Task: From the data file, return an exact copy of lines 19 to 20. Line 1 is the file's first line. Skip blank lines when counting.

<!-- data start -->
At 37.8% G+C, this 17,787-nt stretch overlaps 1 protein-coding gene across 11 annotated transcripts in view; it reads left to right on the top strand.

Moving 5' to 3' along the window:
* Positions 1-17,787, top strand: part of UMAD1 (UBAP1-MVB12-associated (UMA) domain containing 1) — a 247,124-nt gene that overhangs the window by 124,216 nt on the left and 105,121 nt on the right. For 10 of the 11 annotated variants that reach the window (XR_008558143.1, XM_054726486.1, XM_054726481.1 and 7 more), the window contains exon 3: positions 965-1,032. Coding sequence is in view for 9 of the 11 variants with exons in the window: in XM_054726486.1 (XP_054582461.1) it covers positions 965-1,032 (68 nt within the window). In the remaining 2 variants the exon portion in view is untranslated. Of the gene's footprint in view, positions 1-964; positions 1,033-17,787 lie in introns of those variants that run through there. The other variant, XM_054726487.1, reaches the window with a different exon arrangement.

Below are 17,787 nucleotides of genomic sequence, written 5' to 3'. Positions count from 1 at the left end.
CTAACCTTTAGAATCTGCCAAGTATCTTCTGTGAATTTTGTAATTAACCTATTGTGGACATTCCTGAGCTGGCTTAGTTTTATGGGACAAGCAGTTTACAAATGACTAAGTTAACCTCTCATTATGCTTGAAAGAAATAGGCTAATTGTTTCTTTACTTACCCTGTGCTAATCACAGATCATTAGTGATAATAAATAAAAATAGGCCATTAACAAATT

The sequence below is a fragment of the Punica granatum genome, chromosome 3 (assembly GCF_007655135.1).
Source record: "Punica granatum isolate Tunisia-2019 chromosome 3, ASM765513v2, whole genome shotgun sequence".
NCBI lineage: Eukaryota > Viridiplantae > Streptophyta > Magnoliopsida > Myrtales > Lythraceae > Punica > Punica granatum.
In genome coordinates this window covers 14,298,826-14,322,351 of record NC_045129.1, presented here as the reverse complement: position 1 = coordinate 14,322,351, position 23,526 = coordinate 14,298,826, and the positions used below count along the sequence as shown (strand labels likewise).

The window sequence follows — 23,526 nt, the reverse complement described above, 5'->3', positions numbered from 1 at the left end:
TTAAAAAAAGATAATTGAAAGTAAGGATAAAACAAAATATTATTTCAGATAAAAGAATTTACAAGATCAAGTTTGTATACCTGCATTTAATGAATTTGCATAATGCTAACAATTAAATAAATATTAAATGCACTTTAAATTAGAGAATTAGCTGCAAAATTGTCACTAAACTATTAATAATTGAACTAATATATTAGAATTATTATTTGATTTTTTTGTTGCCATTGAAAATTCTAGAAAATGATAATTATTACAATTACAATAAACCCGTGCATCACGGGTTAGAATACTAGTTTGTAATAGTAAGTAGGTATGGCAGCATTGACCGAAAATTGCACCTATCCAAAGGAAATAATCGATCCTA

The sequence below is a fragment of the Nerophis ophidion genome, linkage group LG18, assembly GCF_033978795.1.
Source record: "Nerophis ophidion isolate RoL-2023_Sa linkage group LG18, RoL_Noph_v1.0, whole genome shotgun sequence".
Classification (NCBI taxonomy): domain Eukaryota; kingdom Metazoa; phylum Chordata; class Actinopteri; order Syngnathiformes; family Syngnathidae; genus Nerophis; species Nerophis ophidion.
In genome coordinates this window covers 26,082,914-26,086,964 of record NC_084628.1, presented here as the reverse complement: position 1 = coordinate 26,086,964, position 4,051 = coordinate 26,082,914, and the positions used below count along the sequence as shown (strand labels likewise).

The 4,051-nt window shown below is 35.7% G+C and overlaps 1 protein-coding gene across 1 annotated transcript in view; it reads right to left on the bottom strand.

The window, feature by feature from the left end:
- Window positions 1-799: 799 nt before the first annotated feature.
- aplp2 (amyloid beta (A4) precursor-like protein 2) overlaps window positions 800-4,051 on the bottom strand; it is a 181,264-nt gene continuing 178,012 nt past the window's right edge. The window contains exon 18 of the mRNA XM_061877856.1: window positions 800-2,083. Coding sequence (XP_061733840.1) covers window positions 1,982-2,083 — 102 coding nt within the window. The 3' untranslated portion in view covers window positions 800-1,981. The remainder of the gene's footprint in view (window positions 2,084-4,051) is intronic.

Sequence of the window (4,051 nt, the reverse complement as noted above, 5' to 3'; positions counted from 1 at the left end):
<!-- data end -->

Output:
- aplp2 (amyloid beta (A4) precursor-like protein 2) overlaps window positions 800-4,051 on the bottom strand; it is a 181,264-nt gene continuing 178,012 nt past the window's right edge. The window contains exon 18 of the mRNA XM_061877856.1: window positions 800-2,083. Coding sequence (XP_061733840.1) covers window positions 1,982-2,083 — 102 coding nt within the window. The 3' untranslated portion in view covers window positions 800-1,981. The remainder of the gene's footprint in view (window positions 2,084-4,051) is intronic.

Sequence of the window (4,051 nt, the reverse complement as noted above, 5' to 3'; positions counted from 1 at the left end):